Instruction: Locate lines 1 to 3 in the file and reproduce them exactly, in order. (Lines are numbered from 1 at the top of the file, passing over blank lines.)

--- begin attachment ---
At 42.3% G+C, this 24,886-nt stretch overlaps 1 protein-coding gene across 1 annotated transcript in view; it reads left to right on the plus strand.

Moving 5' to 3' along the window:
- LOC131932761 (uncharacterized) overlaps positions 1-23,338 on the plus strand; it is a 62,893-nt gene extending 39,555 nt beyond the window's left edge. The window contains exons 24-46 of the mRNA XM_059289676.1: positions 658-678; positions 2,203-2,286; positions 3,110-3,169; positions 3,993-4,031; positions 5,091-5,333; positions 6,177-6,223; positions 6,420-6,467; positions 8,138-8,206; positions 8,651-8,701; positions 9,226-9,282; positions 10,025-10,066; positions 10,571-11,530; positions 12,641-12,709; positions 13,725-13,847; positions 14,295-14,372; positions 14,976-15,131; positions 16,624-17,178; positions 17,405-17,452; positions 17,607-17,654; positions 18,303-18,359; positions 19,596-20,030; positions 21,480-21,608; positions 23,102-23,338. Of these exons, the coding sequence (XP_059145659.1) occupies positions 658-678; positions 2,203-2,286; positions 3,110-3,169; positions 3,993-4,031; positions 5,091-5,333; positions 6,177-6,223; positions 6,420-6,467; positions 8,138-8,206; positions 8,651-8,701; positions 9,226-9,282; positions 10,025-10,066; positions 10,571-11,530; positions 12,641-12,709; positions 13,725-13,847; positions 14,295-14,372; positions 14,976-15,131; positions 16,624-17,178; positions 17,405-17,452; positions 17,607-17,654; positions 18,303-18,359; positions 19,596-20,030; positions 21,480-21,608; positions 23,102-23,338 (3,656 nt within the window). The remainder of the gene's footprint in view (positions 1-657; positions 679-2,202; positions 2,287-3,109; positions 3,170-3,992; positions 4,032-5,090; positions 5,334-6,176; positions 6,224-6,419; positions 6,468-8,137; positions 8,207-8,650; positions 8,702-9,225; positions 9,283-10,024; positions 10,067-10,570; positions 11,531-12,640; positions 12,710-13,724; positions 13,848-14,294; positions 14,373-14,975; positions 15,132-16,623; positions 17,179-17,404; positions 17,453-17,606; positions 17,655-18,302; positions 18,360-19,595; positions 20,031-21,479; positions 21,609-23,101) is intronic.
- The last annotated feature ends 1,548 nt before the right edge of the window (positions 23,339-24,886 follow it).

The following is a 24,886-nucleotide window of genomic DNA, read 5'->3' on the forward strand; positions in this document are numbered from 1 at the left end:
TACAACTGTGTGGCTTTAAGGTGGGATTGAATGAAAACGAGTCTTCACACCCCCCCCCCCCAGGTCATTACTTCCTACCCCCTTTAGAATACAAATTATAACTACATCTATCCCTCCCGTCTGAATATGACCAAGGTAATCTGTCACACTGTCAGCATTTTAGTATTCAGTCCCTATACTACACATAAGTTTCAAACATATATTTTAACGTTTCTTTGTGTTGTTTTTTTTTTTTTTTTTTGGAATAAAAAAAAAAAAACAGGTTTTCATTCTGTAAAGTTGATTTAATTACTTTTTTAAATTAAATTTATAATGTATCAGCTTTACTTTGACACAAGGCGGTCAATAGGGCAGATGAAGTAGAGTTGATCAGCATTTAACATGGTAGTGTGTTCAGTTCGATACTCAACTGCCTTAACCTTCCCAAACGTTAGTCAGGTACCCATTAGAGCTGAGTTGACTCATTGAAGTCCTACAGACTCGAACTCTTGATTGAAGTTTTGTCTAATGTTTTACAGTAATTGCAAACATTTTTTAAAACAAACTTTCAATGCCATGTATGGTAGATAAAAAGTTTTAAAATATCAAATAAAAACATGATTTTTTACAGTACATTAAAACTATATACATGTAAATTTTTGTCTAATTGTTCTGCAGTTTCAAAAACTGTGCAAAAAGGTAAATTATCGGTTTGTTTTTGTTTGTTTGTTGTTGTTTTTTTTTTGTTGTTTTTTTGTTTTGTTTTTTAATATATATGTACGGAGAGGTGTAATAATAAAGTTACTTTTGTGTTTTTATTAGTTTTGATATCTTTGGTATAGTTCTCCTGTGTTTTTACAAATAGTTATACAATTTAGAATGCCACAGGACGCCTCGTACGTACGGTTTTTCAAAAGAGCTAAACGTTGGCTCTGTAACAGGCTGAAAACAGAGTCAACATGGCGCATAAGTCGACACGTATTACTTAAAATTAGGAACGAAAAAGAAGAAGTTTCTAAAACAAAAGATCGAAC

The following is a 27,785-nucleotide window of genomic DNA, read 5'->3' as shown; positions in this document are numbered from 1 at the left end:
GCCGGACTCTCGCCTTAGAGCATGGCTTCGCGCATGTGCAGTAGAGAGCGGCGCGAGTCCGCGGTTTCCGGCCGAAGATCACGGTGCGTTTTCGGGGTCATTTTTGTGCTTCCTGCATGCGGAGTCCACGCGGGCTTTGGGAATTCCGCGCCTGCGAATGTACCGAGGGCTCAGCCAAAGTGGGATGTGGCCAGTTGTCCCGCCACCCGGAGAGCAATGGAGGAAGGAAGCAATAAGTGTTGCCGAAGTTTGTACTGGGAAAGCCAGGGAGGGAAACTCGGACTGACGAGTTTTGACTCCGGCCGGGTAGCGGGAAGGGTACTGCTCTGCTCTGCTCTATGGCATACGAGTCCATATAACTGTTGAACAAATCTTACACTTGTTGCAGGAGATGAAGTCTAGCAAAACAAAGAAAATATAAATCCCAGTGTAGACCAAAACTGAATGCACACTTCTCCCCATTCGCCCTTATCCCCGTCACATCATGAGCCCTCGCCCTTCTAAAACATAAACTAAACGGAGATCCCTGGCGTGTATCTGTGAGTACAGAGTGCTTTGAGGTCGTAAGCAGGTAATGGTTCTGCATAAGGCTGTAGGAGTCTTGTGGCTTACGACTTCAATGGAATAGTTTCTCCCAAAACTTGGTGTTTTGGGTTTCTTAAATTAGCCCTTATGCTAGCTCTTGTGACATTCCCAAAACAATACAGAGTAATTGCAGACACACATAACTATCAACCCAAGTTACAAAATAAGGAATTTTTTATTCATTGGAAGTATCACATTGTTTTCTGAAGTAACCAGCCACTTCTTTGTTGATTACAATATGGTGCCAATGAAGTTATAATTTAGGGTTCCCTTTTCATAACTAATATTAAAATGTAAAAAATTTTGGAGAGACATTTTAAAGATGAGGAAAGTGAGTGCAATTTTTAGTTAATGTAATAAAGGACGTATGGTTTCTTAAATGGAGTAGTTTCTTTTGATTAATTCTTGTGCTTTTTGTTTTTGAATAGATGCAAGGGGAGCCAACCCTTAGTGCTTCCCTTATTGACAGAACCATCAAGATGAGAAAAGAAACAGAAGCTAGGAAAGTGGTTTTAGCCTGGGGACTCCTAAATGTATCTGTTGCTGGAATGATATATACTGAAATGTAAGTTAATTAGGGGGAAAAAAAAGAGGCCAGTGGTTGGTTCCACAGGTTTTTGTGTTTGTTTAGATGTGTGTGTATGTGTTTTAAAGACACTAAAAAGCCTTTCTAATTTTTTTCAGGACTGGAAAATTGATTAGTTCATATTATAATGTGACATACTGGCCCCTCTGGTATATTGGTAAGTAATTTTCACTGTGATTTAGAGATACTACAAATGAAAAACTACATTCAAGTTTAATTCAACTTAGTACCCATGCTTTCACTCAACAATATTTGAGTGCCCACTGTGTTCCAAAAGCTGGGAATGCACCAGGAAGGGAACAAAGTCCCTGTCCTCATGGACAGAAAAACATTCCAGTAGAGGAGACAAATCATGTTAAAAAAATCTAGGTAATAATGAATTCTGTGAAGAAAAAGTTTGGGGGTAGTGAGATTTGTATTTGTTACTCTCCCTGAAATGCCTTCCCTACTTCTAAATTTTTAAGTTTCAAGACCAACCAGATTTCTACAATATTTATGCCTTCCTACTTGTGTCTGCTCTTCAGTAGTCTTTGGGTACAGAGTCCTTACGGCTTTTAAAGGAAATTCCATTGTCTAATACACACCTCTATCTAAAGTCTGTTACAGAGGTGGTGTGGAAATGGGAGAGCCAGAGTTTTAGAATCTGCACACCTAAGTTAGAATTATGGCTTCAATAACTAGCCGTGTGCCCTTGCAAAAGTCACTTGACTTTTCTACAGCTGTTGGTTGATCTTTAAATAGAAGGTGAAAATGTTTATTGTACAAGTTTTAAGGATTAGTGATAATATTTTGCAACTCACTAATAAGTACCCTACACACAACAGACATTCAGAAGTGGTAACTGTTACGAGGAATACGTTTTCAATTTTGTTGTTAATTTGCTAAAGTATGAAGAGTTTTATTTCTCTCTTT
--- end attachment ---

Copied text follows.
At 42.3% G+C, this 24,886-nt stretch overlaps 1 protein-coding gene across 1 annotated transcript in view; it reads left to right on the plus strand.

Moving 5' to 3' along the window:
- LOC131932761 (uncharacterized) overlaps positions 1-23,338 on the plus strand; it is a 62,893-nt gene extending 39,555 nt beyond the window's left edge. The window contains exons 24-46 of the mRNA XM_059289676.1: positions 658-678; positions 2,203-2,286; positions 3,110-3,169; positions 3,993-4,031; positions 5,091-5,333; positions 6,177-6,223; positions 6,420-6,467; positions 8,138-8,206; positions 8,651-8,701; positions 9,226-9,282; positions 10,025-10,066; positions 10,571-11,530; positions 12,641-12,709; positions 13,725-13,847; positions 14,295-14,372; positions 14,976-15,131; positions 16,624-17,178; positions 17,405-17,452; positions 17,607-17,654; positions 18,303-18,359; positions 19,596-20,030; positions 21,480-21,608; positions 23,102-23,338. Of these exons, the coding sequence (XP_059145659.1) occupies positions 658-678; positions 2,203-2,286; positions 3,110-3,169; positions 3,993-4,031; positions 5,091-5,333; positions 6,177-6,223; positions 6,420-6,467; positions 8,138-8,206; positions 8,651-8,701; positions 9,226-9,282; positions 10,025-10,066; positions 10,571-11,530; positions 12,641-12,709; positions 13,725-13,847; positions 14,295-14,372; positions 14,976-15,131; positions 16,624-17,178; positions 17,405-17,452; positions 17,607-17,654; positions 18,303-18,359; positions 19,596-20,030; positions 21,480-21,608; positions 23,102-23,338 (3,656 nt within the window). The remainder of the gene's footprint in view (positions 1-657; positions 679-2,202; positions 2,287-3,109; positions 3,170-3,992; positions 4,032-5,090; positions 5,334-6,176; positions 6,224-6,419; positions 6,468-8,137; positions 8,207-8,650; positions 8,702-9,225; positions 9,283-10,024; positions 10,067-10,570; positions 11,531-12,640; positions 12,710-13,724; positions 13,848-14,294; positions 14,373-14,975; positions 15,132-16,623; positions 17,179-17,404; positions 17,453-17,606; positions 17,655-18,302; positions 18,360-19,595; positions 20,031-21,479; positions 21,609-23,101) is intronic.